The phrase “paradigm shift” is tired and scary. Worse, it doesn’t make you look as smart as you might think.
Paradigm shift actually means a new scientific assumption that replaces the old, according to Thomas Kuhn, in “The Structure of Scientific Revolutions.” For example, the planets revolve around the sun, not around the Earth; or, germs, not ice cubes, will give your kids a sore throat. Check out Wikipedia for more examples.
You cannot believe that the planets revolve around both the Earth and the sun, or that both germs and ice cubes cause sore throats, or that we are in transition between old and new beliefs. Yet, when digital gurus talk about paradigm shift they are referring to a transition, not an abrupt rejection of the old in favor of the new.
Although the pendulum has swung toward digital in the more than 20 years since Don Tapscott’s “Paradigm Shift” was published, we still see many readers poring over printed books, some farmers hoeing manually, and the odd business making copies with carbon paper. The paradigm is shifting; it has not shifted.
I think some management consultant who read that book simply liked the way paradigm rolled off his tongue. It sounds important, dramatic, revolutionary. It went viral, long before our paradigm shift about what viral means.
Today paradigm shift is usually featured on lists of overused jargon that should be ditched.
Google it, and you’ll find that paradigm shift is used as a descriptor for graphic novels; coating solutions; men wearing skirts; many political, self-help, and religious movements; new management styles; building restoration; education reform—in short, pretty much any kind of change.
People find it pretentious, incomprehensible, or a fancy way to disguise a change that is going to be uncomfortable and probably not good.
So what are the alternatives?
How can you fire up employees, customers, shareholders, and other important people about a big change?
For starters, don’t use hyperbole. After all the layoffs of the past few years, employees have come to associate terms like paradigm shift and transformation with job loss.
Shareholders get nervous about unproven tactics. Only the early adopters rave about dramatic product shifts.
Remember that change, according to the Dalai Lama, is right up on the hurt list with physical and emotional pain. Any change brings discomfort, especially the big ones.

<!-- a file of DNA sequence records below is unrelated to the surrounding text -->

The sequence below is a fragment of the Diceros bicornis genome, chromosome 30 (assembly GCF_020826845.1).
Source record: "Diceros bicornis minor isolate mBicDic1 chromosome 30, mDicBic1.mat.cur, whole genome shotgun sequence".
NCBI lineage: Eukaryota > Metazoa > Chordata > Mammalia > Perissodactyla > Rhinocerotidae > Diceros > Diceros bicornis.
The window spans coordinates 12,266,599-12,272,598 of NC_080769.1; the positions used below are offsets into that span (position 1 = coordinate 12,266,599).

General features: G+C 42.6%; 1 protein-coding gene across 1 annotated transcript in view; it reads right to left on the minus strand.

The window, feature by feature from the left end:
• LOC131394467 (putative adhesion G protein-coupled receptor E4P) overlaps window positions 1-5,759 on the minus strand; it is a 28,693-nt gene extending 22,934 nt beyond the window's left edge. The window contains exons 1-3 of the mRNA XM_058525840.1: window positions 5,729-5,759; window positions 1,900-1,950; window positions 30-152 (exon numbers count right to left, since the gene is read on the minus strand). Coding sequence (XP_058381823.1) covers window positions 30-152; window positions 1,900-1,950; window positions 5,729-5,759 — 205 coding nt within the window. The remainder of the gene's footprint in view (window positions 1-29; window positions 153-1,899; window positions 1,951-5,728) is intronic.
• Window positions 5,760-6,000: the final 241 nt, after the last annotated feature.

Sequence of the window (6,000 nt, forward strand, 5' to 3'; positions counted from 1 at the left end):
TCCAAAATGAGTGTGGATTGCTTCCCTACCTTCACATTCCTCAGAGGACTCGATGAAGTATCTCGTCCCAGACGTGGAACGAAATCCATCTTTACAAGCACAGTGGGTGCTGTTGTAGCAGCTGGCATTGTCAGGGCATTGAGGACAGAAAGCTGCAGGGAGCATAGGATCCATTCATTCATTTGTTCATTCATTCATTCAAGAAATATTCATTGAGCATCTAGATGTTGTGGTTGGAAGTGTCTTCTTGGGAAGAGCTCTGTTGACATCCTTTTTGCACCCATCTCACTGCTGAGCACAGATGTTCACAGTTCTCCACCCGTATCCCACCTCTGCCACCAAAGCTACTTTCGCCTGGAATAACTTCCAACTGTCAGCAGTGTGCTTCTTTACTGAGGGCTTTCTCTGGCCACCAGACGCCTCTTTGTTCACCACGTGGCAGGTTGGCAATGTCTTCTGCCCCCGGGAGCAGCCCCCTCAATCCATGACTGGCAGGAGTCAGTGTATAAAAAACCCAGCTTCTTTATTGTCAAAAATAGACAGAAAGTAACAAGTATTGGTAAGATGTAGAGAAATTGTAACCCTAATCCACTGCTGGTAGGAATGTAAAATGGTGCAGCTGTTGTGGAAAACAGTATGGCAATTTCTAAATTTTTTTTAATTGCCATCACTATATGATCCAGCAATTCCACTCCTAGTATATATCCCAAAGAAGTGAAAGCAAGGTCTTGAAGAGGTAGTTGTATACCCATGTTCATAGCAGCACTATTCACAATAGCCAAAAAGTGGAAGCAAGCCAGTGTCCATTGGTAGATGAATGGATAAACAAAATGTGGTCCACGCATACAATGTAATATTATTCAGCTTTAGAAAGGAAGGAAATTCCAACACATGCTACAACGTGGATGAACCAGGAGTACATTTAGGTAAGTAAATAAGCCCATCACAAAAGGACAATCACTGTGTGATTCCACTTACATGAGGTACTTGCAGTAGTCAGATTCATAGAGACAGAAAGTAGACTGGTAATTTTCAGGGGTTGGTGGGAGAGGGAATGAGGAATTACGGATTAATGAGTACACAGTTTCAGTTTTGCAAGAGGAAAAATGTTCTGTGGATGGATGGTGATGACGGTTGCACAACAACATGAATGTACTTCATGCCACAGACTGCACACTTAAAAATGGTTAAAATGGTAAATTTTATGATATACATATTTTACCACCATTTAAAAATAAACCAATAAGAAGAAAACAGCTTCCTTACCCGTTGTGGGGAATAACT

So deliver communication about change in teaspoons, instead of the truckload that paradigm shift implies.
If you are revealing the big, long-term picture, make sure you use simple language and refer continually to how your important people will be affected by the change. If you are replacing old assumptions with new, they will not accept, let alone champion, the new until you have placated fears about a potential job loss, learning curve, or stock plunge.
Remember that you don’t really know how the changing assumption will evolve.
Isaac Newton did not anticipate that lolling under a tree would lead to the theory of gravitational force. He certainly did not foresee the hypotheses of Einstein.
You can anticipate the results of smaller changes, but you don’t fully understand a true paradigm shift until the new assumption replaces the old.
When I asked readers to come up with alternatives for another tired term, low-hanging fruit , I received zero suggestions. Even on my IABC LinkedIn group, where people love to moan about business jargon, my commenters agreed that instead of pursuing zingers, we should focus on plain language.
They’re right. Their advice also applies to this bloated, intimidating jargon.
So here are my plain language alternatives to paradigm shift:
Transition, from one assumption that underlies how we do business, design products, or whatever to another.
OK, they lack the punch of paradigm shift, but you won’t look pretentious. People will understand what you mean. And they won’t be so scared.
What are your alternatives to “paradigm shift”?